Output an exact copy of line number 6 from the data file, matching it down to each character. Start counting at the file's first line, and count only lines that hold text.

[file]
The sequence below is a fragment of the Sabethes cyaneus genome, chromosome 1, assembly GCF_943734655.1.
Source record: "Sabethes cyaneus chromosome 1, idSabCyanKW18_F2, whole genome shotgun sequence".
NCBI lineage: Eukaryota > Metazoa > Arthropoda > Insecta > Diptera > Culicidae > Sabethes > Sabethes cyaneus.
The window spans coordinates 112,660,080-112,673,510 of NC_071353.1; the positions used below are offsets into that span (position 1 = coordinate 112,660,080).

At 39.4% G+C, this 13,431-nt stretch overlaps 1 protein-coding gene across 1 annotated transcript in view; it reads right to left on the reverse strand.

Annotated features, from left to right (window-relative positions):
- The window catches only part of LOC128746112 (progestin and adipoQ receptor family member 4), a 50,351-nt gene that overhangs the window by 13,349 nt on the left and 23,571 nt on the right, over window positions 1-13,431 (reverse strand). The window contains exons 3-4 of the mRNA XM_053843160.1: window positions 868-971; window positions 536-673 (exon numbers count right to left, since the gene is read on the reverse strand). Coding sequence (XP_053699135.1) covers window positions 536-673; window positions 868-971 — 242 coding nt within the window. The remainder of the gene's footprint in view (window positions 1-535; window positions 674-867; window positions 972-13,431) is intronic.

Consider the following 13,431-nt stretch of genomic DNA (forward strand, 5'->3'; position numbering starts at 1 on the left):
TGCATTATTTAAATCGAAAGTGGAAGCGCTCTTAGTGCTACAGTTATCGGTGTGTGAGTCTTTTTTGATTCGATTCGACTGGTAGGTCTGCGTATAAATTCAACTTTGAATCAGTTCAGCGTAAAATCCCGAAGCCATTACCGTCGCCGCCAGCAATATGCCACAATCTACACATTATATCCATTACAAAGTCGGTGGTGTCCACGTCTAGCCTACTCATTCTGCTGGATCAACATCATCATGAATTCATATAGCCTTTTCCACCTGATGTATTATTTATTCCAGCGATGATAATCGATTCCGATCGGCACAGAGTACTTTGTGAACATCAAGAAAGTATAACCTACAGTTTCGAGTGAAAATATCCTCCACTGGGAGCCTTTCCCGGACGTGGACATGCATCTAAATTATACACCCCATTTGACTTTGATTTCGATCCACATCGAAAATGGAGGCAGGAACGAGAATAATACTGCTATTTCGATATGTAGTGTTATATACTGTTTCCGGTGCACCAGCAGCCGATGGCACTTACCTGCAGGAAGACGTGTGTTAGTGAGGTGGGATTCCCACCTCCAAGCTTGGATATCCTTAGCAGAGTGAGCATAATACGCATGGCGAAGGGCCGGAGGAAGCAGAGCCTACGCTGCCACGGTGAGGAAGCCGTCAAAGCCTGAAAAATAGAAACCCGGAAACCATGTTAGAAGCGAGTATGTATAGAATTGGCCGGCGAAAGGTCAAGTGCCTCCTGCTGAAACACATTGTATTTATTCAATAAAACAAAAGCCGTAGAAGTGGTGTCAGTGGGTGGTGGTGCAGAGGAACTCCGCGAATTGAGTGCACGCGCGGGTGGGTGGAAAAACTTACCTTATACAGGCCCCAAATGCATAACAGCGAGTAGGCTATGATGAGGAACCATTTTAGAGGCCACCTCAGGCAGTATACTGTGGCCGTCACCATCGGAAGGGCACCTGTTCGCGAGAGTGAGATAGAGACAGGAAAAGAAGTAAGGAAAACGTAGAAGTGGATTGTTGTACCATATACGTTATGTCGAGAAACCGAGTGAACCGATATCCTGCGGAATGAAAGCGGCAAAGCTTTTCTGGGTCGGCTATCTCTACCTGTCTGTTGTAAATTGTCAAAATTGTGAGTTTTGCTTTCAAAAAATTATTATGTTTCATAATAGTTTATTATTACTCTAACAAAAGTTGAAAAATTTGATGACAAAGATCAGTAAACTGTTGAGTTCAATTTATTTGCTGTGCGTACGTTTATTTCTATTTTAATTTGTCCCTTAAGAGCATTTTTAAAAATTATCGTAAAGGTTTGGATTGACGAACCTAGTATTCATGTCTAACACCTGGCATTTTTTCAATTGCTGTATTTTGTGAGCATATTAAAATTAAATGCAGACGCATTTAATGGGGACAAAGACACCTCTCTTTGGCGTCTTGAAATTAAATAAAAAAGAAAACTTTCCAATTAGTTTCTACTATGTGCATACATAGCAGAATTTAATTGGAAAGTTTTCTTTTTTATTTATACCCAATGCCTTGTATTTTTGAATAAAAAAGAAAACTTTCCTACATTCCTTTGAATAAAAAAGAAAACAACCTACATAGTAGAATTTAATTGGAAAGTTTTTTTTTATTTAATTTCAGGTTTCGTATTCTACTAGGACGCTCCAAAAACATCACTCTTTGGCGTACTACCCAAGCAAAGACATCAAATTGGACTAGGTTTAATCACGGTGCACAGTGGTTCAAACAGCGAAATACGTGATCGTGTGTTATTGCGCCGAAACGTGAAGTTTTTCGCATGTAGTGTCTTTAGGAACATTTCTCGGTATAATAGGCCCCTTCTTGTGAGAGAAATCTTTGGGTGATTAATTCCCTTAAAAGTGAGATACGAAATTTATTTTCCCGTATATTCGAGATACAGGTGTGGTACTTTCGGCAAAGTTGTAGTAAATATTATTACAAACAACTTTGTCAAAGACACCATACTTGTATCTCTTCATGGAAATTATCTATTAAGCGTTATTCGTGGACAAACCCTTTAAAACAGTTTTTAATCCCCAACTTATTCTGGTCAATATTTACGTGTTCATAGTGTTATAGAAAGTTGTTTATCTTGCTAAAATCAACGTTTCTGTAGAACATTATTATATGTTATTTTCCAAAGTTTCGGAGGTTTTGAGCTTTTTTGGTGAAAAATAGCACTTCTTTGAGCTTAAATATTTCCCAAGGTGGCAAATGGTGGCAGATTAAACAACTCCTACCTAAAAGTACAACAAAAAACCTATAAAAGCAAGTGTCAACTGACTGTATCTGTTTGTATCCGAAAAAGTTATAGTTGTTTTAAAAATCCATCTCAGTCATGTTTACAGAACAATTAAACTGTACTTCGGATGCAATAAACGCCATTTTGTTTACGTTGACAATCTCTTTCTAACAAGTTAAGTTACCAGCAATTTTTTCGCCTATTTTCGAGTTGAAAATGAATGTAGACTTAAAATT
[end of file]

Annotated features, from left to right (window-relative positions):